Saturday: Hosea 14:1-9; Psalm 21; Acts 28:17-31; Luke 9:37-50
The Book of Hosea ends with God pleading with Israel to return. God promises to forgive all their disloyalty and again love them freely—God’s anger has turned away from him. The imagery of abundance and fruitfulness is used to speak of the blessings upon their return: they shall flourish like a garden and blossom like the vine, words that play off against the false promises of Baal. The oracles of judgment, after all, have been issued to warn more than condemn, and to appeal to Israel to return to the Lord. That means not only rejection of Baal, its sexual and idol worship, but also their alliance with Assyria. The final two verses point the reader to God’s righteousness, and assert God’s justice, and may have been added later, for indeed, Israel did not harken to these words of Hosea and Samaria was ultimately destroyed in 722 BCE by Assyria as it turned Israel into a province.
This royal psalm offers praise and thanksgiving to the Lord for the strength and victory he has given to the king. God has given the king his heart’s desire, met him with rich blessing, and set a crown of gold on his head. The king has asked for and been given length of days. His glory, majesty and splendor are great because of what God has done for him. The king professes trust in the Lord whose steadfast love shall establish him forever. The psalm then turns to the king’s enemies invoking God’s wrath on them and upon their children, who he asks be put to flight. The psalm ends with an affirmation and prayer that the Lord will be exalted and victorious in all that is coming, with a promise to continue to sing God’s praises and praise God’s power.
This final portion of the Book of Acts has Paul in Rome. Three days after his arrival, Paul calls together the local leaders of the Jews to explain his circumstances in Jerusalem and Caesarea and how it is that he was forced to appeal to the emperor—even through there were no charges against him. The Jewish leaders reply that they have received no letters from Judea about Paul and none coming from Jerusalem that have reported or spoken any evil against Paul. That said, they would like to hear from Paul what he thinks about “this sect we know that everywhere is spoken against.” They set a day for them to come and again meet with Paul at his lodging. On that day when they return, Paul spends the day explaining the gospel to them, testifying to the kingdom of God and trying to convince them about Jesus from both the Law of Moses and the prophets. Some are convinced, while others refuse to believe. In disagreement, they leave Paul, and as they do, Paul makes one final statement to them, quoting Isaiah 6:9-10. Then, once again, he repeats the formula he has used in synagogue after synagogue: “Let it be known to you then that this salvation of God has been sent to the Gentiles; they will listen.” The book concludes telling us that Paul continued to live in Rome at his own expense, two more years, welcoming all who came to him, proclaiming the kingdom of God and teaching about the Lord Jesus Christ with all boldness and without hindrance. The book closes with Paul preaching the gospel at the very center of the Roman Empire.
As Jesus and the three disciples come down off the mountain they encounter a great crowd that has come out to meet him, including a man who has come to beg him to look at his son who is possessed by what looks very much like epilepsy. He has begged the disciples to cast it out, but they could not. Jesus speaks deridingly of a faithless and perverse generation, wondering how much longer he must be with them and bear them. Is he speaking to the crowd, or is he speaking of his followers who have not been able to exorcise the spirit? Probably both! Jesus asks to see the boy and as he is being brought to him the demon dashes him to the ground in convulsions. Jesus rebukes the unclean spirit, heals the boy and gives him back to his father, and all watching are astounded. Turning to his disciples he says, “Let these words sink in—“The son of Man is going to be betrayed into human hands.” But again, they do not understand. Luke defends the disciples’ ignorance by saying the meaning of this was concealed from them, so that they could not perceive it, and that the disciples were afraid to ask Jesus what it meant. This is followed by the argument among the disciples about which one of them is the greatest. Jesus, aware of what is going on, puts a little child among them and says, “Whoever welcomes this child welcomes me, and whoever welcomes me welcomes the one who sent me; for the least among all of you is the greatest—a slightly different tack than Mark has taken with this incident. John responds that they have seen someone casting out demons in Jesus’ name, and they tried to stop him because he is not among them as one of Jesus’ followers. Jesus tells them not to stop him, for “whoever is not against us is for us.” The disciples are still struggling with the shift in world view that Jesus requires of his followers. They are still locked into conceptions of hierarchy, power, honor and shame that the world operates out of and have yet to grasp what the kingdom of God is really all about. This brings to a conclusion Jesus’ ministry in Galilee.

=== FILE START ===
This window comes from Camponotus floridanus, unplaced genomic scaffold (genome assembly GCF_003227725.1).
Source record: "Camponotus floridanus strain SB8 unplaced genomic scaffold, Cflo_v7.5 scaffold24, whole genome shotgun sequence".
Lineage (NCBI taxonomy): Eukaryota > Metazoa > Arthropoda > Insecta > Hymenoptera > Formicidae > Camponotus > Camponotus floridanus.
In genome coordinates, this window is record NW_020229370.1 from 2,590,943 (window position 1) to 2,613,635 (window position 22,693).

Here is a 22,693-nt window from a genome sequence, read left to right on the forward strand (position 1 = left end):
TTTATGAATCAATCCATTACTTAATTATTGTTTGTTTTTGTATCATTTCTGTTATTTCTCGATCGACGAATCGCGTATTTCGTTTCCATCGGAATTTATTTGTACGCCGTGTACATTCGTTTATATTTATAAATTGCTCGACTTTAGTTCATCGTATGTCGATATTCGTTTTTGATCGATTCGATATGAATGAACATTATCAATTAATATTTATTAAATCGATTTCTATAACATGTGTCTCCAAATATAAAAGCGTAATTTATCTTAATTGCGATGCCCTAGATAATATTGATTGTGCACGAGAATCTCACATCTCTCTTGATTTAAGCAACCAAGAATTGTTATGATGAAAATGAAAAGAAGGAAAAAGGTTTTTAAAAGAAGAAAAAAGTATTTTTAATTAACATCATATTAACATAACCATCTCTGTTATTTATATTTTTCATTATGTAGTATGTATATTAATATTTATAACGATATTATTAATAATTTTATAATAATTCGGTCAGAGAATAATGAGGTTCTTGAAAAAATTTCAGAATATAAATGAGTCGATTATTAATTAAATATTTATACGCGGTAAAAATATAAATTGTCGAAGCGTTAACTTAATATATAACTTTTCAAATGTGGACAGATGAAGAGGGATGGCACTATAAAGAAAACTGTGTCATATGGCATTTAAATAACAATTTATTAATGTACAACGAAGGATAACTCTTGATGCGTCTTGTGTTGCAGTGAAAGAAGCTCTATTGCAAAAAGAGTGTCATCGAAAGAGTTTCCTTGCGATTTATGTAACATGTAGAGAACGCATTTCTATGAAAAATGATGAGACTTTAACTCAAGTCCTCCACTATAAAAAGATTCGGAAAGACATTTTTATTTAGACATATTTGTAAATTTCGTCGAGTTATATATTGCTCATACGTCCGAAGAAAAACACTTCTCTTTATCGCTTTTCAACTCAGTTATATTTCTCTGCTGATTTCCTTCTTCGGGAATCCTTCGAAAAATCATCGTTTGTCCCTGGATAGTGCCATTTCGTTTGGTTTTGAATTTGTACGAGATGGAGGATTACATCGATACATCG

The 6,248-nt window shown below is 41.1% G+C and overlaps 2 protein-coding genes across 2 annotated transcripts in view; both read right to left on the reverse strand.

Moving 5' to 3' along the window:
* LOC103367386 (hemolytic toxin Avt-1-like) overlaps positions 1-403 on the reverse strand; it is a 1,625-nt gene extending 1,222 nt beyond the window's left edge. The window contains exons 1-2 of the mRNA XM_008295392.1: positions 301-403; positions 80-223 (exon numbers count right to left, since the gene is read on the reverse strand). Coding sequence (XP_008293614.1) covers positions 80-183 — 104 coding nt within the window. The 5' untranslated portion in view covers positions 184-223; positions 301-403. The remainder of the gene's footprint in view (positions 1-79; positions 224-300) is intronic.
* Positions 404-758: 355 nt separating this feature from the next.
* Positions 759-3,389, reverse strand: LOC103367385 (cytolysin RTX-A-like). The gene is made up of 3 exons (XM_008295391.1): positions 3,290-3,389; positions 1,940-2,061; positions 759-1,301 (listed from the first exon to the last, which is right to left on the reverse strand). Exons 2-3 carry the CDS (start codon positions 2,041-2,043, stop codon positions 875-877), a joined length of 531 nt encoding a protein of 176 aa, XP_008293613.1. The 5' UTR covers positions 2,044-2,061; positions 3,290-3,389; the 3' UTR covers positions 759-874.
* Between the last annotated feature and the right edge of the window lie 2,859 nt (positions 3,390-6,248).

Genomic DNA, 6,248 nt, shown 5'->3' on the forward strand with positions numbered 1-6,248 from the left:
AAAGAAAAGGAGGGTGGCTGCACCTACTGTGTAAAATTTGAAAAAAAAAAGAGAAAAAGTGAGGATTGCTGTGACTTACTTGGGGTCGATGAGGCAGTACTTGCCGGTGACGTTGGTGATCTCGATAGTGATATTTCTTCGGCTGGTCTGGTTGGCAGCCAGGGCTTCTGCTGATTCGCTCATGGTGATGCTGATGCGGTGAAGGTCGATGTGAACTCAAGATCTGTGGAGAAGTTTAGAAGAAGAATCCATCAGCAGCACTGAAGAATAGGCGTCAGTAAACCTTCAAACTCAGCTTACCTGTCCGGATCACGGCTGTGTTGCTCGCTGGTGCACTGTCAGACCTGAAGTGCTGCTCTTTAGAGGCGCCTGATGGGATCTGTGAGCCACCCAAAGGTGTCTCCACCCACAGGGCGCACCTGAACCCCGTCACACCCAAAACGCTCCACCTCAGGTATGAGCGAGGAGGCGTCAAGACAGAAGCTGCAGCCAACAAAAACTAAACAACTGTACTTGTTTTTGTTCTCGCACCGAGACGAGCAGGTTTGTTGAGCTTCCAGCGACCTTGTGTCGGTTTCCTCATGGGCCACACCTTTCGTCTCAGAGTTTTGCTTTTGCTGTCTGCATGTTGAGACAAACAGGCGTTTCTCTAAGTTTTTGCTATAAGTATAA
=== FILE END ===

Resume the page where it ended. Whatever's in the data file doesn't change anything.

Author: The Rev. Dr. Fred R. Anderson
Created: June 21, 2012
The Rev. Dr. Fred R. Anderson, Pastor of Madison Avenue Presbyterian Church, offers thoughts on today’s lectionary readings.